The metamorphosis of Tom Brady has taken place on the surface and beneath it, and it is still ongoing now. Brady has gone from a sixth-round draft pick to arguably the greatest quarterback of all-time, from a game manager to an elite passer, from just one of the guys to the neatly-pressed cover boy, the GQB who comfortably stands in the fashion world and then effortlessly slides back into the pocket.
Along the way, one thing has remained constant for the incomparable quarterback of the New England Patriots.
His desire to win.
"He started winning playoff games the first year he really got a chance to participate in them," Patriots coach Bill Belichick told reporters last Sunday after the Patriots defeated the Houston Texans to advance to this Sunday's AFC Championship Game against the Baltimore Ravens. "Tom is a great competitor. He had a great week of preparation, as he always does for every game, but especially the playoff games. He’s our leader and we all follow him. ...There’s no quarterback I’d rather have than Tom Brady."
There's no quarterback I'd rather have than Tom Brady. How many times has Belichick said this now? Excluding the 2008 season in which Brady suffered a season-ending injury in the first quarter of their first game, the Patriots now have been to the AFC title game a remarkable seven times in Brady's 11 years as a starter. That is a completion percentage of 63.6. With a win against the Ravens on Sunday at Gillette Stadium, Brady will become the first quarterback in history to play in six Super Bowls, the kind of achievement that says a great deal about Brady's ability and even more about his never-ending pursuit for excellence.
The latter, of course, is what ultimately separates the greatest of the greats. Particularly in the modern world of sports marketing and multimillion dollar contracts, winning has become almost secondary. From Anna Kournikova and Michelle Wie to Alex Rodriguez and even LeBron James, there has often been a lot more energy invested in branding than winning, which certainly speaks to our culture as much as it does to each individual athlete.
But Brady? Brady won his first Super Bowl at the age of 24. He won another two years later, then another the year after that. And while the seven full seasons since have failed to produce a championship, Brady now has taken the Patriots back to the AFC title game for the fourth time in the last seven years, a period during which his competitiveness has waned little, if at all.
Peyton Manning, by contrast, has been to just three AFC Championship Games in his career. Manning will never have to answer the question as to why he didn't win a championship, but he should have to answer as to why he has not won more. Ditto for the supremely talented A-Rod. And while that may be some reflection on the ability of athletes like Manning and Rodriguez to perform under pressure, it may also be some commentary on their real desire to make a journey each has already made.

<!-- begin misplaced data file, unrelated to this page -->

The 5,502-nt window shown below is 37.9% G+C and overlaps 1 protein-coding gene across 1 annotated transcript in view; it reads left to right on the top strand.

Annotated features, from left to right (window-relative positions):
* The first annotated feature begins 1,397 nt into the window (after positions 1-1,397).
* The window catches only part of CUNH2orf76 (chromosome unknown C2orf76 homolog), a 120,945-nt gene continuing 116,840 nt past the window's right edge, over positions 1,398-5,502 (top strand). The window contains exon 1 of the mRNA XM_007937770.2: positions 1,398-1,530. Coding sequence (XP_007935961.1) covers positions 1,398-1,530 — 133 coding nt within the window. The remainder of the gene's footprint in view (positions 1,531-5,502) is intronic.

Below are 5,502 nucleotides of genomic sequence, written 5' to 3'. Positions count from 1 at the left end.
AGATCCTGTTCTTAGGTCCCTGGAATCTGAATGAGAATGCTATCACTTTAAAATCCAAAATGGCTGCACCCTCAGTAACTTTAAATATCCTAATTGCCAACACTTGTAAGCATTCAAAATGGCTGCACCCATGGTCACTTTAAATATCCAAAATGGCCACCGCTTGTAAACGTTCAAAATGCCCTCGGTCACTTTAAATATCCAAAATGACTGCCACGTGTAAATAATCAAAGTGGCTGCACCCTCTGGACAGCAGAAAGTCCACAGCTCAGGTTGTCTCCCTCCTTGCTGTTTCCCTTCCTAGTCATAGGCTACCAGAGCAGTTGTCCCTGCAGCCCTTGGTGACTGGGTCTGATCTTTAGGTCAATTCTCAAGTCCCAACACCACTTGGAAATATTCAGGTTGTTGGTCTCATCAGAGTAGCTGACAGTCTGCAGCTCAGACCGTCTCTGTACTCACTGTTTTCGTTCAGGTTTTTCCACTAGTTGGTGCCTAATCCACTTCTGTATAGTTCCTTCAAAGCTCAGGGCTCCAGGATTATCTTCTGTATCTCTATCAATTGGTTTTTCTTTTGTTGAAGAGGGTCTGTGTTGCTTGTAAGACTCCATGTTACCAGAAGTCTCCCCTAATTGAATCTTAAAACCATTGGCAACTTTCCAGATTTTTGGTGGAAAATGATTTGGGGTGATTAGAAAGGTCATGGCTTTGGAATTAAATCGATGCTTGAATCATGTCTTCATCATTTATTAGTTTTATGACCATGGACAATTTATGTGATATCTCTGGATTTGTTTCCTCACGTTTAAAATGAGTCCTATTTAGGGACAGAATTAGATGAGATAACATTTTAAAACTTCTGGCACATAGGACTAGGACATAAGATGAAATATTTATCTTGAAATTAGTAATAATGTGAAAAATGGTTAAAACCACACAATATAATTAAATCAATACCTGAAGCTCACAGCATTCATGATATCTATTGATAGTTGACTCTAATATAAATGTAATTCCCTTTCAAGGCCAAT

None of that makes Manning or Rodriguez different. Quite the contrary. It makes them normal. Few things are as rewarding as they are the very first time, because the thrill is often in the chase.
All of this brings us back to Brady, whose first championship was more extraordinary than most. Short of a 19-0 season, nothing can ever replicate the euphoria that accompanied the Patriots win over the St. Louis Rams in Super Bowl XXXVI. And yet, Brady keeps returning to this point with all the energy of a first-timer, which speaks to his desire, discipline, professionalism and sheer competitiveness.
When any player gets to this stage, getting up for the game is easy. But players like Brady find ways to stay focused for the November games against Buffalo, too, and we are as likely to see an eruption on the field or sidelines in those games as we are now.
None of this means Brady is perfect. (He's not.) But as many athletes age, life inevitably and invariably gets in the way. Relationships. Marriage. Children. Those complexities steal from our energy and focus, and the large majority of us have little choice but to adjust our standards, modify our expectations, simply set the bar lower.
What we learn is that winning isn't as important as we thought it was, a process we often write off as "maturing."
In the case of Brady, maybe he simply has not grown up yet. Or maybe he just does a far better job of managing those pressures, be they on the football field or at home. As quarterback of the Patriots, Brady's greatest assets always have been his smarts and his focus, not necessarily in that order. Quarterbacks are targeted from all sides, all the time, and Brady always has been more adept than most at processing the information, keeping his eyes fixed on the target, never losing sight of the objective.
On Sunday, he takes the field with a historic sixth Super Bowl appearance at stake.
He will do then what he has unfailingly sought to do.
He will try to win.
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